It was stated by Engineering news on 21 May 2020 that units 3 – 6 of Eskom were shut for 75 days on January 26 to address defects that emerged, mostly in relation to the boiler plant, after the unit entered into commercial operation in June last year. The defects are believed to be generic to all units installed to date at both Medupi and Kusile, preventing them from attaining output levels in line with their 790 MW-plus nameplates.
COO Jan Oberholzer confirmed on May 21 that Unit 3 began producing at a capacity of 793 MW after the outage, which was completed on schedule, notwithstanding work restrictions imposed on site as a result of the Covid-19 lockdown. It was, on average, injecting 729 MW of that output into the grid.
He also announced that, despite an ongoing assessment of the efficacy of the remedies, which would endure for up to four months, Unit 6 was undergoing similar modifications, owing to Eskom’s confidence in the modifications made. Medupi Unit 1 would be similarly repaired in May, followed by units 4 and 2 in July and August, while Unit 5 was scheduled to enter a 75-day outage in November.
Eskom and Mitsubishi Hitachi, to boiler supplier, have reportedly agreed to share the commercial burden of the defect repairs on a 50:50 basis, but no final cost estimate has been provided. A process is also being established to determine liability for the defects and, once that process is been concluded, the party liable will refund the other.
Eskom is still working on cost-to-completion estimates for Medupi and Kusile of R145-billion and R161.4-billion respectively. However, many commentators warn that these costs are likely to rise further. All going to plan, Eskom intended handing over Medupi to its generation division, headed by newly appointed divisional MD Bheki Nxumalo, by the end of the financial year.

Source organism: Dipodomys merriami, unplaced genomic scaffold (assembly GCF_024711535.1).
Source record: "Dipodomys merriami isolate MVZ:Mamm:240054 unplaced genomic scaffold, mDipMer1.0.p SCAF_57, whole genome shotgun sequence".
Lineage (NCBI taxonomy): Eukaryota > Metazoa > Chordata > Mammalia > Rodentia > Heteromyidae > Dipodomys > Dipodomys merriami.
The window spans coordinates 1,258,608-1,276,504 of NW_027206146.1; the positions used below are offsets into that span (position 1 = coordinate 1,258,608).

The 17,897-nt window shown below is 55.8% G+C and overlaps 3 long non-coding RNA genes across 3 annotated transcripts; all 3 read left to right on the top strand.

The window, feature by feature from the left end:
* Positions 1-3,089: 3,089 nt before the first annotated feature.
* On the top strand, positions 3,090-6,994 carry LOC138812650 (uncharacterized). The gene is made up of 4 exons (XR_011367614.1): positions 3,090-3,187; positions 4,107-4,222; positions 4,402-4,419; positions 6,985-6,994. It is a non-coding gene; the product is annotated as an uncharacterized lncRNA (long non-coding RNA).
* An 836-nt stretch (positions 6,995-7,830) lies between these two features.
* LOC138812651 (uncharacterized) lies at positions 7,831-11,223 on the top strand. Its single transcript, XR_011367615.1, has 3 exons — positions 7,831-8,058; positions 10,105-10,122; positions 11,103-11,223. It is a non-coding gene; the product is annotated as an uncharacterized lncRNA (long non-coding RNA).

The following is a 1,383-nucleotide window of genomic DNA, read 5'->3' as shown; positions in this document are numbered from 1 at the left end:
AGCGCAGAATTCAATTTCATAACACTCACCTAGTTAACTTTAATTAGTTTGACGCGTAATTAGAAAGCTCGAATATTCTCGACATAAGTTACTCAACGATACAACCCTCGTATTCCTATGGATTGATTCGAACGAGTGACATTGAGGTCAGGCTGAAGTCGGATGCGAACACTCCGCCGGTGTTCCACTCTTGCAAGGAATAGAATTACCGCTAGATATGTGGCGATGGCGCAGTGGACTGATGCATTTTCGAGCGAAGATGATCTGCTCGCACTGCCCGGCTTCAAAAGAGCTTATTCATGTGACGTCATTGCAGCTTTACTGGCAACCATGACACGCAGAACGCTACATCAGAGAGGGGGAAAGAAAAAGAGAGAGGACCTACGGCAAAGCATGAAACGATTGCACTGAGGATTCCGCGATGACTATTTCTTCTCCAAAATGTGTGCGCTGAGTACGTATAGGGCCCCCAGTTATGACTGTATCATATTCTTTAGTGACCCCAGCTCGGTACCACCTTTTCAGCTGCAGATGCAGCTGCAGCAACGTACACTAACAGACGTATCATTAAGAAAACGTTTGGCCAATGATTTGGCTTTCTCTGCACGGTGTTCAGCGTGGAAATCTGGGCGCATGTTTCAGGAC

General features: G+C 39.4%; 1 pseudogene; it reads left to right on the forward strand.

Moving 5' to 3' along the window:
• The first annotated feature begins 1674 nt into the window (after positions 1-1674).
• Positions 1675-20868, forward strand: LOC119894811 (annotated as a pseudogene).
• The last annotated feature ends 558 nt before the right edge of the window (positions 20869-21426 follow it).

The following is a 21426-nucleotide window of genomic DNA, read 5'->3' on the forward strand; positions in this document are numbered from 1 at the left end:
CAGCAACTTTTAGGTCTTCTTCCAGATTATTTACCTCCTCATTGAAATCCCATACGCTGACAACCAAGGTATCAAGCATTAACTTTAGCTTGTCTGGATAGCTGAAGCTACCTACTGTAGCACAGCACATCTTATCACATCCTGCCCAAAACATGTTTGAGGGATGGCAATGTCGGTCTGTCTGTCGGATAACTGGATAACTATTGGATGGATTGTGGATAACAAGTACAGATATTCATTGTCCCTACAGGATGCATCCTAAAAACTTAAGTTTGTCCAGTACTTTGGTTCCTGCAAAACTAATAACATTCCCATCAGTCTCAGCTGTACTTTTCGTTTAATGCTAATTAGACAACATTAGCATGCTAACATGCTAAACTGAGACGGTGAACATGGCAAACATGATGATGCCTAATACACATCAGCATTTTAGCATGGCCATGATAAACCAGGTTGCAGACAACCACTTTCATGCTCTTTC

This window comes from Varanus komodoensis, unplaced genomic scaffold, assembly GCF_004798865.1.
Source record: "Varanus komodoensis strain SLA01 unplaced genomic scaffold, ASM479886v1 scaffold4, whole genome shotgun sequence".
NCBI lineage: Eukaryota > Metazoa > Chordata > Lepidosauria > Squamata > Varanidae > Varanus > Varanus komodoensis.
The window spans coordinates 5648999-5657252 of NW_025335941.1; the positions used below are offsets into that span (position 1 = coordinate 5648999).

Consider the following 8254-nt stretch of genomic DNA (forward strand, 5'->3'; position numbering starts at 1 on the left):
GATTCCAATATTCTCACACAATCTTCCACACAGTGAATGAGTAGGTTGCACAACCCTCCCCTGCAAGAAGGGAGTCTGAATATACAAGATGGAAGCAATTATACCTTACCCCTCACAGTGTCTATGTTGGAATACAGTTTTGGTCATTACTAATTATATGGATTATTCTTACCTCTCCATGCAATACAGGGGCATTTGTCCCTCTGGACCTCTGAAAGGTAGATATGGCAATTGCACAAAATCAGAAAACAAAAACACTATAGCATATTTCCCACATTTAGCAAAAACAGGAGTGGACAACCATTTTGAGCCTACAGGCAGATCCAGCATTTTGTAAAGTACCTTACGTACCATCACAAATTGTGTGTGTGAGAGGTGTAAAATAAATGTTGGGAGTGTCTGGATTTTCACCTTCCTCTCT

Similar modifications will also be implemented across the Kusile units.
Oberholzer also confirmed that the Eskom board had been briefed in April on a proposal to explore alternatives to the installation of flue-gas desulphurisation (FGD) units at Medupi, a requirement of the 2010 World Bank loan of $3.75-billion. He said that retrofitting the units with FGD would involve capital expenditure of more than R35-billion, which would be difficult in light of Eskom’s financial constraints. It would also make the power station far more water intensive and reduce its overall nameplate capacity by 90 MW.
The request was for the board to provide the executives with six to nine months to assess alternatives that nevertheless honoured Eskom’s air-quality commitments to its financing partners, including the World Bank. “So at this point in time, we are engaging all the various stakeholders to discuss the FGD matter.”
CEO Andre de Ruyter added that Eskom had a “good, open and constructive” relationship with the Wold Bank and revealed that he would be meeting with senior bank officials again in late May. “We are continuously clarifying, exploring and making sure that we remain aligned and committed on the various terms of the agreements that we have entered into,” De Ruyter said.
Video on 21 May 2020 – As Eskom rolls out boiler fixes to more Medupi units, it confirms FGD talks with World Bank – Electricity utility Eskom is rolling-out design modifications made recently to Medupi Unit 3 to Medupi Unit 6, rather than waiting for the results of an evaluation of the fixes, which is proceeding in parallel.
Article 13 May 2019 –